Of late, it has become importunate to pay attention to clean technology that reduces negative environmental impacts. The need to make energy efficiency improvements through the sustainable use of resources to protect the environment has started figure in the priorities of businesses across the world. When it comes to the Cleantech industry, Switzerland is considered as one of the torch bearers of the initiative. In an exclusive interview with DataQuest, Philippe Mueller, Head of Cleantech initiatives at the Swiss Federal Office of Energy, talks about the importance of Clean technology and the steps needed to be taken by industries and government to embrace the same.
Q.Why is Switzerland considered the leader in innovation in the cleantech industry?
I see two main reasons for that; early and far reaching legislation in the field of water and air protection forced the academic and the entrepreneurial tissue in Switzerland to come up with new technical solutions to comply with the law, second, high investment in the federal research facilities with the result of a high number of patents and innovations. The combined result leads to constantly high rankings in all international innovation rankings.
The challenge for Switzerland with its very small domestic market lies in the scale up of market shares to be able to reach return on invest. Therefore markets with high potential for cutting edge Cleantech technologies like India and its industry would surely be interesting partners for Swiss companies where win-win business models and synergies could easily be developed.
Q.What role does the government play in promoting the cleantech industry?
The most important thing is that the government itself should not be too inventive, but ensure a very stable regulatory framework and a readable long term strategy. That gives the entrepreneurs security for their investment in new technologies. It is also important that, instead of a too detailed regulation, ways are found how the right incentives can be given without blocking the way of new development.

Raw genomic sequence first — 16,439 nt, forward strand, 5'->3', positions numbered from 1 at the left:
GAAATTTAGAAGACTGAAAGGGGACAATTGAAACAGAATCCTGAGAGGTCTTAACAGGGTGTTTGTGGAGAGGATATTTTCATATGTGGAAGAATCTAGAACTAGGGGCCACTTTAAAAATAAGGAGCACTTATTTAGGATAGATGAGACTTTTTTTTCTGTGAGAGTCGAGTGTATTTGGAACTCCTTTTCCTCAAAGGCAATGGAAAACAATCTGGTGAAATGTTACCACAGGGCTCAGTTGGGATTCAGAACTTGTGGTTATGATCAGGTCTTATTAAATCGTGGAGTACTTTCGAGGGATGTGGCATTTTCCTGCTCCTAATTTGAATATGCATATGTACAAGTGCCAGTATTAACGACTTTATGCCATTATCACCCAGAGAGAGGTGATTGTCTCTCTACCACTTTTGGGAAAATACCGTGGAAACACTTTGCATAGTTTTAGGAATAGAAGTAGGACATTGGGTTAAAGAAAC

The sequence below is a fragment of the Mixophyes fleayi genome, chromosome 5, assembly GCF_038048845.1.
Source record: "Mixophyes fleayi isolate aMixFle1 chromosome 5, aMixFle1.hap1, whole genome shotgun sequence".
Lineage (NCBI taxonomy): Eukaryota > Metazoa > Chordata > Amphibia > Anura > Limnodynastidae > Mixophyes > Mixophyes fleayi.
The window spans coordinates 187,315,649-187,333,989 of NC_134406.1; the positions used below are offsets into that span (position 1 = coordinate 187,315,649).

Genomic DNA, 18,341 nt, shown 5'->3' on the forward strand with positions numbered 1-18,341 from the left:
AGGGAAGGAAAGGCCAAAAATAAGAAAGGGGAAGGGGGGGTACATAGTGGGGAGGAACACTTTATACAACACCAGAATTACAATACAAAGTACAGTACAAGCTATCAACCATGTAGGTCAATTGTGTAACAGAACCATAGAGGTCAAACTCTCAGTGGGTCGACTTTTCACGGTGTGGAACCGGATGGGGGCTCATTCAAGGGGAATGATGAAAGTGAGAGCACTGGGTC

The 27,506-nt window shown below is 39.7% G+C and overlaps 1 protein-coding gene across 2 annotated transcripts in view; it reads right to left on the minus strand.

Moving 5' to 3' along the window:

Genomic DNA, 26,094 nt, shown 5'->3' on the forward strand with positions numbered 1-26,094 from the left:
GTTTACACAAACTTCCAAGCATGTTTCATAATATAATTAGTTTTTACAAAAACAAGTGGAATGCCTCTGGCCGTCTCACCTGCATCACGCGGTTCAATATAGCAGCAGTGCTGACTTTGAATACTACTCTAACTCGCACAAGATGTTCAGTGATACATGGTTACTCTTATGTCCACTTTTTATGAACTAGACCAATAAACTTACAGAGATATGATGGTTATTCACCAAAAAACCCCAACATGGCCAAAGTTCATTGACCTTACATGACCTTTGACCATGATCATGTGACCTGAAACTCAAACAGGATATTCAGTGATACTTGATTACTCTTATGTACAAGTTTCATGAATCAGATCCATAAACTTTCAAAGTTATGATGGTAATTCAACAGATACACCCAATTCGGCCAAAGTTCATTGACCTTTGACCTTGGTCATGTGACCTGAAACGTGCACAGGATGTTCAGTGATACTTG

Furthermore, the Cleantech market is kind of special as it helps to save resources, which is in the interest of the general public, but does not necessarily guarantee big or fast earnings for the companies. In Switzerland we have promotion programs, which help companies to develop new Cleantech solutions by supporting them (financially or consultative) and give them thus an incentive to invest in in this business area.
Q. Going forward, what is the scope of renewable sources of energy?
First of all the price curve has to come down some more, especially for solutions including storage of intermittent renewable energies. The technologies for that are available, for example in the PV industry with the hetero-junction. Once the production capacity in place has reached the age of replacement, new technologies will be implemented and cost will go down.
Another important step will be the intelligent and – with the help of the upcoming digitalization – interactive integration of all energy sources and consumers in an intelligent grid. New business-models, e.g. peer-to-peer blockchain technologies, new tariffing models and so on, will be introduced.
Q. What is the importance of cleantech industry in India?
Miss Gaganjot Kaur, Project Manager- Cleantech initiatives at Swissnex India, chose to answer this question and said that “India has ambitious plans for its renewable energy sector. It aim was to increase its renewable energy capacity to 175 GW by 2022, and had set a year-to-year target to achieve this goal. However, the Government of India has increased its target to 225 GW by 2022, much ahead of its initial target of 175 GW. In 2017-18, India added 11,788 MW of renewable energy capacity and in April-July 2018, the numbers rose to 1,832.26 MW (grid interactive and off-grid). Overall, up to 8.5 GW of renewable energy capacity is expected to be added in 2018-19, and will result in India overachieving its Paris Agreement goals. By 2030, India plans to generate 40% of its total energy requirement through renewable energy sources.
Needless to say, India’s renewable energy domain has become an attractive destination for overseas investors. India has already received an FDI inflow of 6.84 USD, and is ranked fourth in EY Renewable Energy Country Attractive Index 2018. India’s energy market is primed for both domestic and international ventures looking to offer products and services in India”.